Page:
7. What is D-MER?
"D-MER (Dysphoric Milk Ejection Reflex), she told me, is a specific condition that is often confused for postpartum depression but is distinct in a number of ways. Its defining characteristic is that the intense and often overwhelming negative feelings are confined to a short period directly corresponding to a new mothers breast milk “let down” or milk release."
A few years ago I clicked on a random Facebook post about a cognitive condition called Prosopagnosia, also known as face blindness. Until that point I had no idea that I was seeing the world in a very different way than most people, and that there was a specific condition describing my experience to a T. At once the first 40 years of my life made so much more sense.
Now, twenty-ish years into my family focused Chiropractic career, I’ve seen most of the challenges that pregnancy, childbirth and postpartum present for people but a recent patient experience opened my eyes to how many conditions exist but have yet to make it into the public sphere of knowledge. And not for lack of people experiencing them.
During a session, one of my clients mentioned feeling depressed when she breastfed her new baby and I wondered if she was suffering from Postpartum Depression, however the distinctive characteristic of her experience was that, although it was extreme in nature, the only time she felt it was when she breastfed her baby. Luckily, my wife, Dr. Alyssa Berlin, PsyD has been working with perinatal clients for about 20 years and she had answers.
What is D-MER?
D-MER (Dysphoric Milk Ejection Reflex), she told me, is a specific condition that is often confused for postpartum depression but is distinct in a number of ways. Its defining characteristic is that the intense and often overwhelming negative feelings are confined to a short period directly corresponding to a new mothers breast milk “let down” or milk release. I had a long consultation with Dr. Google to learn more about the specific details of D-MER. In my searches, I came across Alia Macrina Heise, a D-MER expert both as a sufferer and an educator, writer and advocate. The work she has done in compiling data, looking for answers and spreading information about this condition is the leading source of information available today.
We had an extremely informative discussion on my podcast, Informed Pregnancy, and you can listen to that here: https://bit.ly/3zCOelS
Postpartum depression is characterized by classic signs of depression such as depressed mood, severe mood swings, excessive crying, intense irritability and anger as well as difficulty bonding with a new baby, fear that you’re not a good mother, and other related symptoms. Postpartum depression often starts within the first few weeks after giving birth and, like classic depression, is felt all or most of the time over a long period.
D-MER is distinct from postpartum depression because although it shares symptoms – sufferers often describe feeling sadness, dread, anxiety, anger – these feelings are specifically triggered by milk let down and start about 30-90 seconds prior to milk release when a mother’s breast releases milk during feeding, pumping or spontaneous milk ejection reflex (MER.) These feelings usually last no more than two minutes, returning with each individual letdown. The rest of the time, when the nursing mother is not having letdown, she feels fine with no reported symptoms of depression.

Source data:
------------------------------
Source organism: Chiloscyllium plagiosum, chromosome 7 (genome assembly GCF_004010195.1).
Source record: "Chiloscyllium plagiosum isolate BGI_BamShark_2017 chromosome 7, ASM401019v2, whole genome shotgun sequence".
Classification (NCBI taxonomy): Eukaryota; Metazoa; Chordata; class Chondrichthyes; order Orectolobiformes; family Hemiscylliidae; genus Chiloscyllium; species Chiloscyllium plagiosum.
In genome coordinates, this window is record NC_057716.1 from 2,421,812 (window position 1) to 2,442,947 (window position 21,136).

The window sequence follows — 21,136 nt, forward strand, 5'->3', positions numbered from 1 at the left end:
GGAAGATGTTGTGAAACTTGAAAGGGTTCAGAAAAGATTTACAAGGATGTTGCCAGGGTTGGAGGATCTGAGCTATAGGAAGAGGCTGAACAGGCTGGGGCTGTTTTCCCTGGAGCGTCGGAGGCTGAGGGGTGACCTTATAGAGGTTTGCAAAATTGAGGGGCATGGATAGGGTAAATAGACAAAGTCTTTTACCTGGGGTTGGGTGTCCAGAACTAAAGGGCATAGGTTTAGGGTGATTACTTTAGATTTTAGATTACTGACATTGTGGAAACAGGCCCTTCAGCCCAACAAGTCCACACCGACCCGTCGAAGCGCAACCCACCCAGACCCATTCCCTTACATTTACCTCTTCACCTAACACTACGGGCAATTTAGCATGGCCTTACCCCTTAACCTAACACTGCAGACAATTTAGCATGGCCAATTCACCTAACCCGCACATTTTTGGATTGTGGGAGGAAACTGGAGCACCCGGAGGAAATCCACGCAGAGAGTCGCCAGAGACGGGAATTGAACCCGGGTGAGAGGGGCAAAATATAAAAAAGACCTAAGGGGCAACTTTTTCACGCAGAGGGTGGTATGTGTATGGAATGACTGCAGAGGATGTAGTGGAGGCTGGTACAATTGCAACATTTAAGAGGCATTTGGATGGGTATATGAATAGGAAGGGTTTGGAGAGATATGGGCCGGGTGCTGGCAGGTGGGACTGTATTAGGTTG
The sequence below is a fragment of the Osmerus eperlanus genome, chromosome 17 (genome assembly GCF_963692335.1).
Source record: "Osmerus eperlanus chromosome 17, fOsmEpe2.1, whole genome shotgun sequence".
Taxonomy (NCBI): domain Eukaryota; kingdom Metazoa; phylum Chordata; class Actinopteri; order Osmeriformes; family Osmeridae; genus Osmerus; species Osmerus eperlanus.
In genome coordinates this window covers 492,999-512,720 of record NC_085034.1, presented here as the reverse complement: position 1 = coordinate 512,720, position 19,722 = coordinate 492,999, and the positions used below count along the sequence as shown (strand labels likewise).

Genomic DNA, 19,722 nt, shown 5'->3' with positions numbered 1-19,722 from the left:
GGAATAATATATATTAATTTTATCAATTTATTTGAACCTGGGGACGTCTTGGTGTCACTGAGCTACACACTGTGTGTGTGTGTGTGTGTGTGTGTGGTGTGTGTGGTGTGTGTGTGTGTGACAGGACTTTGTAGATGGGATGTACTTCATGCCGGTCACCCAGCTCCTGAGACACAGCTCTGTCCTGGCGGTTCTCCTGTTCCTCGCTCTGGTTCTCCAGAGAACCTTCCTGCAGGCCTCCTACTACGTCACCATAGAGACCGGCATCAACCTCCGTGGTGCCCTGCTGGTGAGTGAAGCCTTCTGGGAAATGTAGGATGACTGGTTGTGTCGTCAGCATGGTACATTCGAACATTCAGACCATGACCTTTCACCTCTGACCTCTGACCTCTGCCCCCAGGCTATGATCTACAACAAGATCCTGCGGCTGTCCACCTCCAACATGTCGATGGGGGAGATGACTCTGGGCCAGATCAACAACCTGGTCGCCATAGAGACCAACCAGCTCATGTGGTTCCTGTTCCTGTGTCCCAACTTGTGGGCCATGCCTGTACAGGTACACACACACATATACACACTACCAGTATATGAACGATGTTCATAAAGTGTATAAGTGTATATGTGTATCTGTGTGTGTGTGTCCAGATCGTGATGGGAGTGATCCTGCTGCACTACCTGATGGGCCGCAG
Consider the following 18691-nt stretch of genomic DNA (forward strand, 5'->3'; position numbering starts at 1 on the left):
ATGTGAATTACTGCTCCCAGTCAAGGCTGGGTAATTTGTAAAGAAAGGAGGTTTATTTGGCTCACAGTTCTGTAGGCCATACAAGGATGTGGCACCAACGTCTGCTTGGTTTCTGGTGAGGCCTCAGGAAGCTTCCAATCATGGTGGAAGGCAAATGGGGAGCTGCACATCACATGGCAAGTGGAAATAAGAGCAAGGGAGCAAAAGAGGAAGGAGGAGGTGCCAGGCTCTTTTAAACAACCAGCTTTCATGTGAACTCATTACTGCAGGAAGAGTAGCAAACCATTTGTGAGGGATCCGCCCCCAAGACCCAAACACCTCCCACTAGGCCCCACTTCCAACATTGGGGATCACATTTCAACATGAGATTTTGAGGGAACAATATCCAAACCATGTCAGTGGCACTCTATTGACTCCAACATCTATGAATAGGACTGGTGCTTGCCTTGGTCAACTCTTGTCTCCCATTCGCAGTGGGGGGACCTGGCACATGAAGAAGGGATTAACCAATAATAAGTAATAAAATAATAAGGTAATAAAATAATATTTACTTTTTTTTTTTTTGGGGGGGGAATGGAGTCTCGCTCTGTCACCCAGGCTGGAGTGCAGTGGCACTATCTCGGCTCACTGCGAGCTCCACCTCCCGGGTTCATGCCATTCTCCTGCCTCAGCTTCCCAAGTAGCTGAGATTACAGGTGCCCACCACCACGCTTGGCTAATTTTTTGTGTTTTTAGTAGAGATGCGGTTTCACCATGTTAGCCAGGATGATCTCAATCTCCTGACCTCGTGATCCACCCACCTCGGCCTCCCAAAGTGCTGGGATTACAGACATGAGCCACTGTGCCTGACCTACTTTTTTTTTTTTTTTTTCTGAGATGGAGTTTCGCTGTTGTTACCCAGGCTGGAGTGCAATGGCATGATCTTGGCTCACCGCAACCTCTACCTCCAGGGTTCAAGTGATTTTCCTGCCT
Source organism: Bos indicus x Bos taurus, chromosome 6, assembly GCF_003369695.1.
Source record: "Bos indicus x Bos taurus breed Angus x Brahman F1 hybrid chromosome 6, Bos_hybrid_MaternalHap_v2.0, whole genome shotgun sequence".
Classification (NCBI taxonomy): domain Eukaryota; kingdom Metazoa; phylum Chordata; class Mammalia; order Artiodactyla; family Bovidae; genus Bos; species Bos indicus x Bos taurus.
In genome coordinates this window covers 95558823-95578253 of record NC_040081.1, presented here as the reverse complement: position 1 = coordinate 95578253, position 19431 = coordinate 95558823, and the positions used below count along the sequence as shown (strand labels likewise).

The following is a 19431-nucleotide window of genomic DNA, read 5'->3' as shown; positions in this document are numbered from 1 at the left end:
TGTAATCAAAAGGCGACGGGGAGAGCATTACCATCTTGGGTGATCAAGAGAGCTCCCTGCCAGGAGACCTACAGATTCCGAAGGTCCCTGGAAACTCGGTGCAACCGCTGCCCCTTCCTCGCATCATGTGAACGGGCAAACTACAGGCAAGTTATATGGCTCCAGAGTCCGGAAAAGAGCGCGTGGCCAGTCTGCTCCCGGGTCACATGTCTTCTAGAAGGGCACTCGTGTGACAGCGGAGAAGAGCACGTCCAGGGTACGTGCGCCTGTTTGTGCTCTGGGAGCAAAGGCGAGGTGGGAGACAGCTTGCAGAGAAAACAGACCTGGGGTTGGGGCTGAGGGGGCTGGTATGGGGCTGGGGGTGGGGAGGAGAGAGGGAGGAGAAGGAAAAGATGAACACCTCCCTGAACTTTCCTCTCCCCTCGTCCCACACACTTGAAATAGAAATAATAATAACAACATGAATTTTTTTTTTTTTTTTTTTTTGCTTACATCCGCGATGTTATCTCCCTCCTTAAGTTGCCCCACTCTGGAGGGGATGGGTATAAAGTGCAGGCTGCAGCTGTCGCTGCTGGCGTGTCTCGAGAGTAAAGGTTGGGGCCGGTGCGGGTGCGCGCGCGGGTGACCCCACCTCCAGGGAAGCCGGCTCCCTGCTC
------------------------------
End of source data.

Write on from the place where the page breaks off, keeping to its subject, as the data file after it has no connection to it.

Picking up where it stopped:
Also unlike postpartum depression, D-MER is not yet considered a formal diagnosis because there have yet to be formal studies with consistent results. There is however, a wealth of anecdotal evidence much of it collected and synthesized by Alia Macrina Heise and presented in her book “Before the Letdown: Dysphoric Milk Ejection Reflex and the Breastfeeding Mother.”
Addressing the Cause
So what causes D-MER? We actually don’t know yet. One suspect is hormones. During a milk release sufferers experience an abnormal drop in Dopamine (the hormone responsible for feelings of pleasure and reward among other things,) a rise in Prolactin (a hormone responsible for milk production,) and a spike in Oxytocin (the hormone responsible for helping milk release as well as complex social and emotional related chemical reactions.) All three of these actions happening together when a breastfeeding mother’s milk lets down is thought by some to cause the intense temporary feelings of dysphoria known as D-MER.
Whatever the cause, it is a real problem affecting people all over the world and I feel privileged to be able to shed some light and spread some information on such an important subject so sufferers know they’re not alone. When I found out about Prosopagnosia, I was glad to have a name to help me define and explain my experience and that is what I want for those who experience D-MER.
If you or someone you know is experiencing symptoms of D-MER, you can find more information and resources at www.d-mer.org
Dr. Berlin is an award winning prenatal chiropractor, childbirth educator, and labor support doula as well as the host of the Informed Pregnancy Podcast where each week, parents, birth professionals, and parenting experts weigh in on a full range of topics surrounding the perinatal period. Dr. Berlin runs a successful perinatal wellness group in Los Angeles, CA with his wife Dr. Alyssa Berlin with whom he shares four kids, two guinea pigs, and one dangerously smart Aussiedoodle.